September 16, 2009 Library of Congress, Thomas Hampson Celebrate Creativity Across America With Song of America Project
Public Contact: Erin Allen (202) 707-7302
The Library of Congress and baritone Thomas Hampson resume their acclaimed “Song of America” project with a second season through February 2010. Drawing on the unparalleled collection of American songs housed at the Library of Congress, Hampson will present a unique series of recitals, educational activities, exhibitions, recordings, webcasts and interactive online resources. Some recital venues will have lobby exhibitions of facsimiles from the music archives of the Library, and joint efforts with local academic and cultural partners are planned to give a wide range of listeners access to America's history as told through its rich array of song.
This season’s national celebration additionally commemorates the 250th anniversary of what is recognized to be the first song written by an American (“My Days Have Been So Wondrous Free,” composed in 1759 by Philadelphian Francis Hopkinson).
At many concert venues, the Library will display rare items from its collections. Library curators will present original manuscripts and facsimiles of songs performed in the concert, as well as items representing the local musical heritage. Concert-goers can see early sketches of Aaron Copland’s “The Boatmen’s Dance” and “The Dodger” from his “Old American Songs”; the song “My Days Have Been So Wondrous Free” in the hand of Francis Hopkinson, friend of George Washington and signer of the Declaration of Independence; first editions of Stephen Foster’s “Jeanie with the Light Brown Hair” and “Beautiful Dreamer”; and other items relating to the Song of America repertoire.
For more information on the "Song of America" tour and Hampson, visit www.loc.gov/creativity/hampson/.
A master teacher as well as a performer, Hampson has conducted countless master classes and coaching sessions for voice students worldwide. In these classes, he shares his insights into how to tell stories through song and how to bring them to life. In conjunction with the concert tour, Hampson offers master classes to local voice students and teachers. Segments of these videotaped sessions will be available on the Library’s “Song of America” project website in the Performing Arts Encyclopedia at www.loc.gov/performingarts/.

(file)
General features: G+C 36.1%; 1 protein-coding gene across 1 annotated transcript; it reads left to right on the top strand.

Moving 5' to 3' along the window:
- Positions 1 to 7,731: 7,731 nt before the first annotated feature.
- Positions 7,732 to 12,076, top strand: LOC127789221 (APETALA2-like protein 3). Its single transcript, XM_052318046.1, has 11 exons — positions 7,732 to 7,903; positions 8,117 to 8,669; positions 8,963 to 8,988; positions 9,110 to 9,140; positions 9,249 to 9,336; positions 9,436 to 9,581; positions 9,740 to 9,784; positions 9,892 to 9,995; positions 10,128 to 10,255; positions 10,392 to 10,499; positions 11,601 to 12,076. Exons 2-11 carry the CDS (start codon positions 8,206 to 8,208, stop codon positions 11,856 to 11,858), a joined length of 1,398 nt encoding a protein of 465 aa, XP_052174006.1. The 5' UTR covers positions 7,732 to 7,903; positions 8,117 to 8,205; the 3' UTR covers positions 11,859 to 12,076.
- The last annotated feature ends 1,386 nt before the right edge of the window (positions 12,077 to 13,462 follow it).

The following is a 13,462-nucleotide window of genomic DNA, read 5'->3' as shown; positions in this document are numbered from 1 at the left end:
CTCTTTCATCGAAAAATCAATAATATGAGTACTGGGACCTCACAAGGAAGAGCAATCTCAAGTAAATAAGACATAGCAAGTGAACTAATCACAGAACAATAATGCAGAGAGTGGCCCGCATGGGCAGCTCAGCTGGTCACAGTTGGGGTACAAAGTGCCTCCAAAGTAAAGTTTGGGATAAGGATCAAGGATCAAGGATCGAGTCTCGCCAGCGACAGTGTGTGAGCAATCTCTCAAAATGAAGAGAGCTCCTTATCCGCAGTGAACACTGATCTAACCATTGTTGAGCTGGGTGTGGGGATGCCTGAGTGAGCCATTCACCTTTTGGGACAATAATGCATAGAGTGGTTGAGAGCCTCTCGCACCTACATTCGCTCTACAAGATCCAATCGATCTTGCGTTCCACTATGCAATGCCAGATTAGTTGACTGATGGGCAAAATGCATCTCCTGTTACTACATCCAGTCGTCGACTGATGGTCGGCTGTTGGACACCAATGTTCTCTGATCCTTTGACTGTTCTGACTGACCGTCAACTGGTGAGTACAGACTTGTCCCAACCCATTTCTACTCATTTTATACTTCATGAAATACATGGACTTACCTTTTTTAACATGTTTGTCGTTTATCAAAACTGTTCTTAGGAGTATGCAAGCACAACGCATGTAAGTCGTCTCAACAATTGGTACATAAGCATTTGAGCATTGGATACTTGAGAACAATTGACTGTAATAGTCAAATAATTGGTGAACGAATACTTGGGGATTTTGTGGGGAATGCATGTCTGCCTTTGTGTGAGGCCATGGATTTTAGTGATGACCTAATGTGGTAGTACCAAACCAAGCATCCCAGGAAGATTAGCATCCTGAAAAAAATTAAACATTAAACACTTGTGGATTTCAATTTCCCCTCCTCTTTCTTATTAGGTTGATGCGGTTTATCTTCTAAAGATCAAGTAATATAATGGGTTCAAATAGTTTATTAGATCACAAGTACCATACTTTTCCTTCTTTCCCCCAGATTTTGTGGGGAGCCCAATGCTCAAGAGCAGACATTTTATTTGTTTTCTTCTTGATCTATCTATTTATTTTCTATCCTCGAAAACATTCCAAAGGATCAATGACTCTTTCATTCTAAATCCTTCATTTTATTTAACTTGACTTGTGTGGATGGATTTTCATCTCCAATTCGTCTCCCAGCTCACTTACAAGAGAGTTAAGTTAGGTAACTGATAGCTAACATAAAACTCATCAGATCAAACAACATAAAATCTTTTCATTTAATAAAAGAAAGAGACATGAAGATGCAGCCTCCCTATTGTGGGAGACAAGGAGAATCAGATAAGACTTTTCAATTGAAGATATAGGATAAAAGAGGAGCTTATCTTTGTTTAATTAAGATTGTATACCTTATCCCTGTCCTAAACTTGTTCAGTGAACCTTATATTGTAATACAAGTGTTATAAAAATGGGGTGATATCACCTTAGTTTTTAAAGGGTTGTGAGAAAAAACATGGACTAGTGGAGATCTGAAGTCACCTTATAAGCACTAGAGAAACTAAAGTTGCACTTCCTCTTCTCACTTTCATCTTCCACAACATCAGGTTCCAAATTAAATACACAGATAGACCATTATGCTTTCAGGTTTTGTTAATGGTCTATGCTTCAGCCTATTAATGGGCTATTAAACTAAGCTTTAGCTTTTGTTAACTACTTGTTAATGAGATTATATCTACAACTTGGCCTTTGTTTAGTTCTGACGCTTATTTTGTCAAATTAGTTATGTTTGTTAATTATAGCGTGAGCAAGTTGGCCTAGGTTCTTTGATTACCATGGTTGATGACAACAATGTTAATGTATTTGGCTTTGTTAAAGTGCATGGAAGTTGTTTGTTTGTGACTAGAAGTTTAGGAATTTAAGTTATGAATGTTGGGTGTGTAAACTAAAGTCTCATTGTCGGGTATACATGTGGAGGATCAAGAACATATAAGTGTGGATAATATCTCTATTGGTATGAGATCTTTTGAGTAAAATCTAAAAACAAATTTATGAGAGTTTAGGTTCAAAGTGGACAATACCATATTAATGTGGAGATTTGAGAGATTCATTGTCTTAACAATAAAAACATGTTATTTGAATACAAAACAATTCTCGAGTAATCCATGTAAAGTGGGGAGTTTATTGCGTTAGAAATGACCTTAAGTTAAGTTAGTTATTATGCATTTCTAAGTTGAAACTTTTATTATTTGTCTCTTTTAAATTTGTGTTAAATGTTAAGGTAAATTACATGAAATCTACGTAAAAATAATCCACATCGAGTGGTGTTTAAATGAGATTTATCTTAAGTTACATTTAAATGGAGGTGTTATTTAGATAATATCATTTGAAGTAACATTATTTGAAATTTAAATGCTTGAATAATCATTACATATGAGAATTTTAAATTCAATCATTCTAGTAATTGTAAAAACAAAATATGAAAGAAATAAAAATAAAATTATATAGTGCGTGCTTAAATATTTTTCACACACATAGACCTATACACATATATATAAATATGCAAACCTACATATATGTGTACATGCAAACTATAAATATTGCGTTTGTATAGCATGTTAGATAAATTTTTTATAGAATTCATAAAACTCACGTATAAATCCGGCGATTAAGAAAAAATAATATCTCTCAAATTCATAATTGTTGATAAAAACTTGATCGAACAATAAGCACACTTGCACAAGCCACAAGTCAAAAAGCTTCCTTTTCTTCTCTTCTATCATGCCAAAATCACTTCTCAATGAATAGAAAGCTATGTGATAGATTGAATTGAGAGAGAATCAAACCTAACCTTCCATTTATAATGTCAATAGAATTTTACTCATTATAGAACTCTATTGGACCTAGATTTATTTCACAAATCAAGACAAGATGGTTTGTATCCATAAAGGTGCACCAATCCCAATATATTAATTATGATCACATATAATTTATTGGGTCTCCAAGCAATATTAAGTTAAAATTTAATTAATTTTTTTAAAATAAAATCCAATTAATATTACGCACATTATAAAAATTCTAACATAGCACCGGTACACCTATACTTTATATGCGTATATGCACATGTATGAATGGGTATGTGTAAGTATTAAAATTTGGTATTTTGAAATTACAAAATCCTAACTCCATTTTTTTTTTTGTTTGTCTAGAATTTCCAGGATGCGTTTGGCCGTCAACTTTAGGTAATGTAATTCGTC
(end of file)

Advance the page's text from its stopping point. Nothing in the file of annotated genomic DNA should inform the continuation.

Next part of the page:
The “Song of America” concert tour first materialized in 2005 as the shared vision of Librarian of Congress James H. Billington and Hampson. Throughout 2005-2006, Hampson, joined by a team of Library curators and educators, traveled to 11 cities across America, presenting an incomparable collection of American songs. Building on the success of the inaugural tour, Hampson and library curators once again will travel to new cities in an effort to reach new audiences and reacquaint them with America’s rich song repertoire preserved in the nation’s library. The repertoire spans the gamut of the American song, from the 1700s to the present day, and emphasizes its context in society, ranging from Psalm settings and hymns, folksongs and cowboy songs, to war songs and African American spirituals.
Founded in 1800, the Library of Congress is the nation’s oldest federal cultural institution. It seeks to spark imagination and creativity and to further human understanding and wisdom by providing access to knowledge through its magnificent collections, programs and exhibitions. Many of the Library’s rich resources can be accessed through its website at www.loc.gov and via interactive exhibitions on a new, personalized website at myLOC.gov.
The music collections in the Library of Congress encompass virtually all musical genres–classical, jazz, folk, gospel, blues, rock, country and hip-hop. There are original manuscripts by European masters such as Bach, Mozart, Beethoven, and Brahms, as well as those of American masters such as Irving Berlin, George and Ira Gershwin, Aaron Copland and Leonard Bernstein. Many digitized musical items now are online in the Performing Arts Encyclopedia at www.loc.gov/performingarts/.
For ticket and event information, please visit the presenters’ websites.
Sept. 30, 2009
San Francisco Performances
San Francisco, Calif.
Oct. 3, 2009
Los Angeles Opera
Los Angeles, Calif.
Oct. 6, 2009
Friends of Chamber Music
Oct. 9, 2009
UCSB Arts and Lectures
Santa Barbara, Calif.
Oct. 11, 2009
University of Colorado
Oct. 21, 2009
Modlin Center for the Arts
Nov. 12, 2009
American Musicological Society Conference
Nov. 17, 2009
McCarter Theater Center
Feb. 19, 2010